March 19th, 2018|
A distracted driver ran a red light and smashed into your vehicle. You are injured. Should you sue the driver directly or sue his insurance company?
Often, when we talk with accident victims, they ask us if they need to sue the driver directly or sue the driver’s insurance company. Understandably, this is a perplexing issue for many people. Some accident victims get upset because they want the driver who caused the wreck to personally pay for all of the inconvenience and disruption the driver caused. On the other hand, some accident victims do not want the person who caused the wreck to be personally responsible because the person at fault did not do anything on purpose- it was just an “accident.” So that you understand this process, I will explain the appropriate Indiana insurance law.
Sue the Driver or the Insurance Company?
When you’re in a vehicular collision, normally you talk to both your own insurance company and also the insurance company of the other driver. Even if you are not at fault, we always suggest you inform your insurance company about the wreck. Your insurance policy requires that you cooperate with your insurance company—so you should advise them about the facts of the wreck. In addition, it is important to inform your insurance company of the wreck because, if the other driver does not have liability insurance or does not have enough insurance to cover your claim, you are entitled to file a claim pursuant to the Uninsured/Underinsured provisions of your own insurance policy.
For all practical purposes, you (or your attorney) will not be dealing with the at-fault driver. You will be dealing with his insurance company. If your case cannot be settled and a lawsuit is filed, Indiana law requires that you sue the individual who caused the collision instead of his insurance company. However, when the at-fault driver is sued, his insurance policy requires his insurance company to provide an attorney to represent him and, if you prevail at trial, pay you up to the limits of the at-fault driver’s policy. As I stated above, some people have a knee-jerk reaction and want to punish the person who caused the wreck, but the reason we all have insurance is to provide coverage for us and pay any damages we might cause.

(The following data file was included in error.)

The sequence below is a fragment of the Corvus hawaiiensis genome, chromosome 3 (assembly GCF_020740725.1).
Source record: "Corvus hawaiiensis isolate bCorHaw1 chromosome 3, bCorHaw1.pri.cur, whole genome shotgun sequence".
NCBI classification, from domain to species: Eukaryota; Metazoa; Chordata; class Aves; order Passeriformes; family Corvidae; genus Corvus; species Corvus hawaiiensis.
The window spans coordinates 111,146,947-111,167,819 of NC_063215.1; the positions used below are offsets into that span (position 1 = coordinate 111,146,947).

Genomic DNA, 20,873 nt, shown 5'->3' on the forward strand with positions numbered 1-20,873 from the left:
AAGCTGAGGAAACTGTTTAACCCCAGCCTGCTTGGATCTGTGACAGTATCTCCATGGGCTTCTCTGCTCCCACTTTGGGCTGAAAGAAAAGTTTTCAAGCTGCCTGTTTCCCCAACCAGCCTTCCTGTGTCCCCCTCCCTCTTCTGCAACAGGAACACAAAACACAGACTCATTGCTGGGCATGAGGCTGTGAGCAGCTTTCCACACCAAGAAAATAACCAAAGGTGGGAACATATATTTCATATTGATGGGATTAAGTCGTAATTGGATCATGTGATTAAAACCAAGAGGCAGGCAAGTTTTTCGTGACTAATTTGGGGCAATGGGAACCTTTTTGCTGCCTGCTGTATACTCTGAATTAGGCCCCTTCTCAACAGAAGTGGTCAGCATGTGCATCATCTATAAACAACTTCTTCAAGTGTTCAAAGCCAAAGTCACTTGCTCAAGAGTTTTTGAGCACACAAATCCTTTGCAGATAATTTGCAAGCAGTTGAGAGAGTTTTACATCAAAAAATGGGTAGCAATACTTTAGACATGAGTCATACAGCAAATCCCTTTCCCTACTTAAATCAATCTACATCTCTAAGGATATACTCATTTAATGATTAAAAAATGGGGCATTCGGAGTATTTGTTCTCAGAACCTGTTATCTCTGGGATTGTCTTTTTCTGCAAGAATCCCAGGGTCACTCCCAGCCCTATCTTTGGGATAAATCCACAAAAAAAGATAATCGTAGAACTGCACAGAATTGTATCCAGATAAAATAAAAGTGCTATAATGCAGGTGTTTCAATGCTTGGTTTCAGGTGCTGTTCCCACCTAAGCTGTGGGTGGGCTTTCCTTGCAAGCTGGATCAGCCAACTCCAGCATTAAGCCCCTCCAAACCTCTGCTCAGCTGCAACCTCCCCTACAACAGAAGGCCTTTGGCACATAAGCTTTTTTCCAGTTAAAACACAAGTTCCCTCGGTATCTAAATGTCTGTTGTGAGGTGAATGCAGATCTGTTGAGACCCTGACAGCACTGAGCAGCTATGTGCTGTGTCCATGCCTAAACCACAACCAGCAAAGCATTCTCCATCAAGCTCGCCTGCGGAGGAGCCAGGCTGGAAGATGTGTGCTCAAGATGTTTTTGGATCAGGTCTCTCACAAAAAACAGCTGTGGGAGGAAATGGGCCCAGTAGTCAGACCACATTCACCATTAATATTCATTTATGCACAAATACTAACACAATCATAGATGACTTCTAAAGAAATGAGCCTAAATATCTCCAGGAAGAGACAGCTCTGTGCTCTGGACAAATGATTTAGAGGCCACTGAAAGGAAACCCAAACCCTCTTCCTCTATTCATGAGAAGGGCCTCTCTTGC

What Can I Do if the Other Driver Has Minimal Coverage or No Insurance?
If the at-fault driver is uninsured (or doesn’t have enough insurance to cover your damages), you have the right to make a claim against your own uninsured/ underinsured motorist (UIM) coverage policy. Often, accident victims do not want to request their own insurance company to help cover their damages since the other driver was at fault. However, that is exactly the purpose of your UIM policy. You paid premiums to protect yourself, knowing that the other driver might not have any, or enough, insurance to adequately compensate you for your damages. There is nothing wrong with doing this. Your insurance company insures you and has agreed to pay for your damages to make sure you receive appropriate compensation.
If the at-fault driver’s insurance coverage or your UIM limits are not sufficient to compensate you for all of your damages, you do have the right to claim damages directly from the at-fault driver. Seldom is this an option we recommend. If the other driver does not have insurance, or has low limits, he or she probably does not have significant personal assets. I have learned my dad was right- “You can’t get blood out of a turnip”—meaning if people have no insurance, they almost always have no money or assets.
To summarize, when you file a personal injury lawsuit, you file a civil claim against the at-fault driver. By purchasing insurance, the at-fault driver is protected up to his policy limits. By purchasing UIM coverage, you have protected yourself. UIM coverage is one of the most important types of coverage you can buy to protect yourself. UIM coverage is relatively cheap, and the higher your UIM coverage, the more protected you will be if you suffer serious catastrophic injuries by an at-fault driver who does not have adequate coverage.
We Can Help Answer Any of Your Personal Injury Questions.
Our law firm handles car accident, truck accident, motorcycle accident, slip and fall, dog bite, product injury, wrongful death, and social security disability cases. To see a full list of cases, go to FleschnerLaw.com and click on “Cases We Handle.” Even if you have a case we normally do not handle, call us. We have a Referral Department that can help find an attorney to represent you.
October 14th, 2010|
WTHI reports that a vehicle crashed into a Salvation Army building in a Terre Haute auto accident.
The driver fled the scene of the Terre Haute auto accident, so police continue to look for the vehicle and driver involved in the crash.
Extensive damage was done to the Salvation Army building, but no one at the Salvation Army was injured in the Terre Haute auto accident.
Do you think this is a hit-and-run Terre Haute auto accident, even though another vehicle was not involved? If the driver is apprehended, should he face hit-and-run charges?
September 23rd, 2010|
The Tribune Star reports that two people were injured in a Terre Haute auto accident.